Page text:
unpruned tree, and `max(tree.PruneList)`

indicates the completely
pruned tree (that is, just the root node).

If you specify `"all"`

, then `resubPredict`

operates on all subtrees (that is, the entire pruning sequence). This specification is
equivalent to using `0:max(tree.PruneList)`

.

`resubPredict`

prunes `tree`

to each level
specified by `subtrees`

, and then estimates the corresponding output
arguments. The size of `subtrees`

determines the size of some output
arguments.

For the function to invoke `subtrees`

, the properties
`PruneList`

and `PruneAlpha`

of
`tree`

must be nonempty. In other words, grow
`tree`

by setting `Prune="on"`

when you use
`fitctree`

, or by pruning `tree`

using `prune`

.

**Data Types: **`single`

| `double`

| `char`

| `string`

## Output Arguments

`label`

— Predicted class labels

categorical array | character array | logical vector | vector of numeric values | cell array of character vectors

Predicted class labels for the training data, returned as a categorical or character
array, logical or numeric vector, or cell array of character vectors.
`label`

has the same data type as the training response data
`tree.Y`

.

If `subtrees`

contains `m`

>
`1`

entries, then `label`

is returned as a matrix
with `m`

columns, each of which represents the predictions of the
corresponding subtree. Otherwise, `label`

is returned as a
vector.

`posterior`

— Posterior probabilities

numeric matrix | numeric array

Posterior probabilities for the classes predicted by `tree`

,
returned as a numeric matrix or numeric array.

If `subtrees`

is a scalar or is not specified, then
`resubPredict`

returns `posterior`

as an
`n`

-by-`k`

numeric matrix, where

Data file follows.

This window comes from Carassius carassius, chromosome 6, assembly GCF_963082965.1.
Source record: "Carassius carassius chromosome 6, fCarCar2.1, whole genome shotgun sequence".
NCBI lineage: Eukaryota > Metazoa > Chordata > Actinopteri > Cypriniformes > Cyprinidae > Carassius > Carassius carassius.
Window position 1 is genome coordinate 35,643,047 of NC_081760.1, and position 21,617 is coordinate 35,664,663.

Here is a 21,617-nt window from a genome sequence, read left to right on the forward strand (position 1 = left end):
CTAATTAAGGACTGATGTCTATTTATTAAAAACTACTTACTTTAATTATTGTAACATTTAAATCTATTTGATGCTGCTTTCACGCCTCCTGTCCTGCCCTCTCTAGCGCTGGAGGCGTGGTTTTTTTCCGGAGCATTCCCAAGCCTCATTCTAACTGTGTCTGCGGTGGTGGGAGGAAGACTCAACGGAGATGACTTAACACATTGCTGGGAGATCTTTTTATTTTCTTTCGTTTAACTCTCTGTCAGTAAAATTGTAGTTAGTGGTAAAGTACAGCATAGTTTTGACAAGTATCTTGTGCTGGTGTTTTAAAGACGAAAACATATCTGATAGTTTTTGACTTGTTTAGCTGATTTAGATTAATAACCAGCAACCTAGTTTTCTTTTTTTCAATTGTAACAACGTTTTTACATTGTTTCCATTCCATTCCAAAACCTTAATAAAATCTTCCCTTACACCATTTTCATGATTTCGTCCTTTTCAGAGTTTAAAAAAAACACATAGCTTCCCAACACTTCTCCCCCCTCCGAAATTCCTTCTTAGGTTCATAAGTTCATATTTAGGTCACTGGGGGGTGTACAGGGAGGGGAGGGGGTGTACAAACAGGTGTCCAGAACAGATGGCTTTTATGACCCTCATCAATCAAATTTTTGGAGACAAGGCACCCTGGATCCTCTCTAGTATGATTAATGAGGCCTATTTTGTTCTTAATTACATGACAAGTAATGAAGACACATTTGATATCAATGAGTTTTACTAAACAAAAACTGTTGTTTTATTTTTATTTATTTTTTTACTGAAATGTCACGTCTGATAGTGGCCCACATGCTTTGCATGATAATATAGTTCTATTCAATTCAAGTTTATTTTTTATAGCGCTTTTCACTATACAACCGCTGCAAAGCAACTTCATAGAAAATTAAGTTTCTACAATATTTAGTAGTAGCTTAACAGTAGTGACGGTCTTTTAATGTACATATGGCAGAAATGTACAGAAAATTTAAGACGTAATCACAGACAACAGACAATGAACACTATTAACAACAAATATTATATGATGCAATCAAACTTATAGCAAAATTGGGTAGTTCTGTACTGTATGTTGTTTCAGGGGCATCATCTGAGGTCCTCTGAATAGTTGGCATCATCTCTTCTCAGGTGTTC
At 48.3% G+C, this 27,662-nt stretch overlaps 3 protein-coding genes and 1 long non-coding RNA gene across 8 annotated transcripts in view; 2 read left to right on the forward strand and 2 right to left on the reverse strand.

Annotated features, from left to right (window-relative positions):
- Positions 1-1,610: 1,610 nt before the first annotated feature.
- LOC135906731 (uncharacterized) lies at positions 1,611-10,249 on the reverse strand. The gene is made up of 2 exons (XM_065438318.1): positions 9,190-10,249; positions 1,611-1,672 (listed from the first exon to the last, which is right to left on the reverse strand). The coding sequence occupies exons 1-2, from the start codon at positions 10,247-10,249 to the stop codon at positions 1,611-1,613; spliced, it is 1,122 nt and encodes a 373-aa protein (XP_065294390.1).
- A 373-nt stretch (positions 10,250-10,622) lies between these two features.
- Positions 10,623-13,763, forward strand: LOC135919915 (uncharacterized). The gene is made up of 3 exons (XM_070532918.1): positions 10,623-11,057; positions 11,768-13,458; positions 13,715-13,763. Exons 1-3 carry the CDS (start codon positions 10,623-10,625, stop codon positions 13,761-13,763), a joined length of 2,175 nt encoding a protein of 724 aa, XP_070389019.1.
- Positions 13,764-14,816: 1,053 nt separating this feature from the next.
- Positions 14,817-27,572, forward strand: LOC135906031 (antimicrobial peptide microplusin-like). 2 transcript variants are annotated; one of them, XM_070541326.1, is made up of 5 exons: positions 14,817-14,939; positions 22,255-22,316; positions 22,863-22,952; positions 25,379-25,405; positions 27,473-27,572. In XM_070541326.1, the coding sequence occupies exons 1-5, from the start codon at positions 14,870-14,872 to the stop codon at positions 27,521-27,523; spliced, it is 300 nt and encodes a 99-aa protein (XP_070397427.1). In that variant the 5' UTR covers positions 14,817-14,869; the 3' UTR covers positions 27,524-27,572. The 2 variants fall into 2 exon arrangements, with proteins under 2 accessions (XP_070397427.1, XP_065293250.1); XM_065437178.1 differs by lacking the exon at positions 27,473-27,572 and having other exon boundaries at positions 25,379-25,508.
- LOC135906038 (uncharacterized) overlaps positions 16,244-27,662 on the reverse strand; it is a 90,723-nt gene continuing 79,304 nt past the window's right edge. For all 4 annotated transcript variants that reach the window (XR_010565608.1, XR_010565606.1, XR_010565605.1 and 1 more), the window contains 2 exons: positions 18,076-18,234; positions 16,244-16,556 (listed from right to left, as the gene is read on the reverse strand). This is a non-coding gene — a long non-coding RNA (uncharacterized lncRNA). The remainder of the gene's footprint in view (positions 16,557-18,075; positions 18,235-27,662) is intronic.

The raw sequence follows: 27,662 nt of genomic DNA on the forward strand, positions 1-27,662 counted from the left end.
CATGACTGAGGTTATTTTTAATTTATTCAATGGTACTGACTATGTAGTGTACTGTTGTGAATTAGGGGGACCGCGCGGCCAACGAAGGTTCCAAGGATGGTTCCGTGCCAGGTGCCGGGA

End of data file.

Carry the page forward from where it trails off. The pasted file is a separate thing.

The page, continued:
`n`

is the number of rows in the training data
`tree.X`

, and `k`

is the number of classes.

If `subtrees`

contains `m`

>
`1`

entries, then `resubPredict`

returns
`posterior`

as an
`n`

-by-`k`

-by-`m`

numeric array,
where the matrix for each `m`

gives posterior probabilities for the
corresponding subtree.

`node`

— Node numbers

numeric column vector | numeric matrix

Node numbers for the predicted classes, returned as a numeric column vector or numeric matrix.

If `subtrees`

is a scalar or is not specified, then
`resubPredict`

returns `node`

as a numeric column
vector with `n`

rows, the same number of rows as
`tree.X`

.

If `subtrees`

contains `m`

> `1`

entries, then `node`

is an `n`

-by-`m`

numeric matrix. Each column represents the node predictions of the corresponding
subtree.

`cnum`

— Predicted class numbers for resubstituted data

numeric column vector | numeric matrix

Predicted class numbers for resubstituted data, returned as a numeric column vector or numeric matrix.

If `subtrees`

is a scalar or is not specified, then
`cnum`

is a numeric column vector with `n`

rows,
the same number of rows as `tree.X`

.

If `subtrees`

contains `m`

>
`1`

entries, then `cnum`

is an
`n`

-by-`m`

numeric matrix. Each column represents
the class predictions of the corresponding subtree.

## More About

### Posterior Probability

The posterior probability of the classification at a node is the number of training sequences that lead to that node with this classification, divided by the number of training sequences that lead to that node.

For an example, see Posterior Probability Definition for Classification Tree.

## Extended Capabilities

### GPU Arrays

Accelerate code by running on a graphics processing unit (GPU) using Parallel Computing Toolbox™.

This function fully supports GPU arrays. For more information, see Run MATLAB Functions on a GPU (Parallel Computing Toolbox).

## Version History

**Introduced in R2011a**

## See Also

`resubEdge`

| `resubMargin`

| `resubLoss`

| `predict`

| `fitctree`

| `ClassificationTree`